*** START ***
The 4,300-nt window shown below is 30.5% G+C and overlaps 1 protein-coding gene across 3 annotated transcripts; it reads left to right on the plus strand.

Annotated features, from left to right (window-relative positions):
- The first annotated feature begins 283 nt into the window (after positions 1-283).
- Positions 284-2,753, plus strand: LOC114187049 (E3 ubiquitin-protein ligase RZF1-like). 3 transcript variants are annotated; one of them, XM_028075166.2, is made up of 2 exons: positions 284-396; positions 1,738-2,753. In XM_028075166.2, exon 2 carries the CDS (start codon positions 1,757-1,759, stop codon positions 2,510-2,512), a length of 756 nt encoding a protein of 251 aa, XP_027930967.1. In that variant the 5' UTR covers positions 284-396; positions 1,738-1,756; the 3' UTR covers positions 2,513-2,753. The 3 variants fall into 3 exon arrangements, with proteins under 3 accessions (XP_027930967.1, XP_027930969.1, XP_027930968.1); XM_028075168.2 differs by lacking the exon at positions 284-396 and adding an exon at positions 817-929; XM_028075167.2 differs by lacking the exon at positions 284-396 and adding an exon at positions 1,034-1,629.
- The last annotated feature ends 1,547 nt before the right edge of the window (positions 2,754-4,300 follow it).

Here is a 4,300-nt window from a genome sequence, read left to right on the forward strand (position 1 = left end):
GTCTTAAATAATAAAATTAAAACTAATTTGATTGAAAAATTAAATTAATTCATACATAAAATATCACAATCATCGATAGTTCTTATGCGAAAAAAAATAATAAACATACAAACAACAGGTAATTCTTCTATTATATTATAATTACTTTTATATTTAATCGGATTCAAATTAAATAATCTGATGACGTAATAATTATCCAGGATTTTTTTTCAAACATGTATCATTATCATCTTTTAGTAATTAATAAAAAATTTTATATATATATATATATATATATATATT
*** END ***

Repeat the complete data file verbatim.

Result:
The 4,300-nt window shown below is 30.5% G+C and overlaps 1 protein-coding gene across 3 annotated transcripts; it reads left to right on the plus strand.

Annotated features, from left to right (window-relative positions):
- The first annotated feature begins 283 nt into the window (after positions 1-283).
- Positions 284-2,753, plus strand: LOC114187049 (E3 ubiquitin-protein ligase RZF1-like). 3 transcript variants are annotated; one of them, XM_028075166.2, is made up of 2 exons: positions 284-396; positions 1,738-2,753. In XM_028075166.2, exon 2 carries the CDS (start codon positions 1,757-1,759, stop codon positions 2,510-2,512), a length of 756 nt encoding a protein of 251 aa, XP_027930967.1. In that variant the 5' UTR covers positions 284-396; positions 1,738-1,756; the 3' UTR covers positions 2,513-2,753. The 3 variants fall into 3 exon arrangements, with proteins under 3 accessions (XP_027930967.1, XP_027930969.1, XP_027930968.1); XM_028075168.2 differs by lacking the exon at positions 284-396 and adding an exon at positions 817-929; XM_028075167.2 differs by lacking the exon at positions 284-396 and adding an exon at positions 1,034-1,629.
- The last annotated feature ends 1,547 nt before the right edge of the window (positions 2,754-4,300 follow it).

Here is a 4,300-nt window from a genome sequence, read left to right on the forward strand (position 1 = left end):
GTCTTAAATAATAAAATTAAAACTAATTTGATTGAAAAATTAAATTAATTCATACATAAAATATCACAATCATCGATAGTTCTTATGCGAAAAAAAATAATAAACATACAAACAACAGGTAATTCTTCTATTATATTATAATTACTTTTATATTTAATCGGATTCAAATTAAATAATCTGATGACGTAATAATTATCCAGGATTTTTTTTCAAACATGTATCATTATCATCTTTTAGTAATTAATAAAAAATTTTATATATATATATATATATATATATATT